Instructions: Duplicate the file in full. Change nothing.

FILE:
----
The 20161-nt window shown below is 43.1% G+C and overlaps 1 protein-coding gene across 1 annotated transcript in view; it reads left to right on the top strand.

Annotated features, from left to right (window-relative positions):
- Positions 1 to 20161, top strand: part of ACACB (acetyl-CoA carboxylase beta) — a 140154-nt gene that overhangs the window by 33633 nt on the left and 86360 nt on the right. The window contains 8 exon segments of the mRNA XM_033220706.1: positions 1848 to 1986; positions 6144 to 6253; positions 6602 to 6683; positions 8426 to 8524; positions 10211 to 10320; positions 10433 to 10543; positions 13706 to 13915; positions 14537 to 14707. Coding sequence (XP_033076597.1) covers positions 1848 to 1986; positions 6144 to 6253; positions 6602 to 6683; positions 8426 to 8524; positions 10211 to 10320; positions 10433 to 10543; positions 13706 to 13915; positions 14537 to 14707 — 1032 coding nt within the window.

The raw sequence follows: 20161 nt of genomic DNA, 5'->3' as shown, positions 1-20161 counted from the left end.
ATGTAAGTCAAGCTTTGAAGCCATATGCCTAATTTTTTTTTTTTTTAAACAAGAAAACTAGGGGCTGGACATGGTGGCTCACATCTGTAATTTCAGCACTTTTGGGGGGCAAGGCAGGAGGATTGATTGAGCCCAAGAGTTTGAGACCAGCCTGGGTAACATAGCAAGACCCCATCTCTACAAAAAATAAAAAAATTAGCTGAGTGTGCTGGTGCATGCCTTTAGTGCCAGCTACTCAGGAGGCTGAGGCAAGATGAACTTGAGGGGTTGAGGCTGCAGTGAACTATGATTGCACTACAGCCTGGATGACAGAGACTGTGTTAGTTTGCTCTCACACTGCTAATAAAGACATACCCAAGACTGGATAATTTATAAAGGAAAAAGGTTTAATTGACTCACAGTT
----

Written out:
The 20161-nt window shown below is 43.1% G+C and overlaps 1 protein-coding gene across 1 annotated transcript in view; it reads left to right on the top strand.

Annotated features, from left to right (window-relative positions):
- Positions 1 to 20161, top strand: part of ACACB (acetyl-CoA carboxylase beta) — a 140154-nt gene that overhangs the window by 33633 nt on the left and 86360 nt on the right. The window contains 8 exon segments of the mRNA XM_033220706.1: positions 1848 to 1986; positions 6144 to 6253; positions 6602 to 6683; positions 8426 to 8524; positions 10211 to 10320; positions 10433 to 10543; positions 13706 to 13915; positions 14537 to 14707. Coding sequence (XP_033076597.1) covers positions 1848 to 1986; positions 6144 to 6253; positions 6602 to 6683; positions 8426 to 8524; positions 10211 to 10320; positions 10433 to 10543; positions 13706 to 13915; positions 14537 to 14707 — 1032 coding nt within the window.

The raw sequence follows: 20161 nt of genomic DNA, 5'->3' as shown, positions 1-20161 counted from the left end.
ATGTAAGTCAAGCTTTGAAGCCATATGCCTAATTTTTTTTTTTTTTAAACAAGAAAACTAGGGGCTGGACATGGTGGCTCACATCTGTAATTTCAGCACTTTTGGGGGGCAAGGCAGGAGGATTGATTGAGCCCAAGAGTTTGAGACCAGCCTGGGTAACATAGCAAGACCCCATCTCTACAAAAAATAAAAAAATTAGCTGAGTGTGCTGGTGCATGCCTTTAGTGCCAGCTACTCAGGAGGCTGAGGCAAGATGAACTTGAGGGGTTGAGGCTGCAGTGAACTATGATTGCACTACAGCCTGGATGACAGAGACTGTGTTAGTTTGCTCTCACACTGCTAATAAAGACATACCCAAGACTGGATAATTTATAAAGGAAAAAGGTTTAATTGACTCACAGTT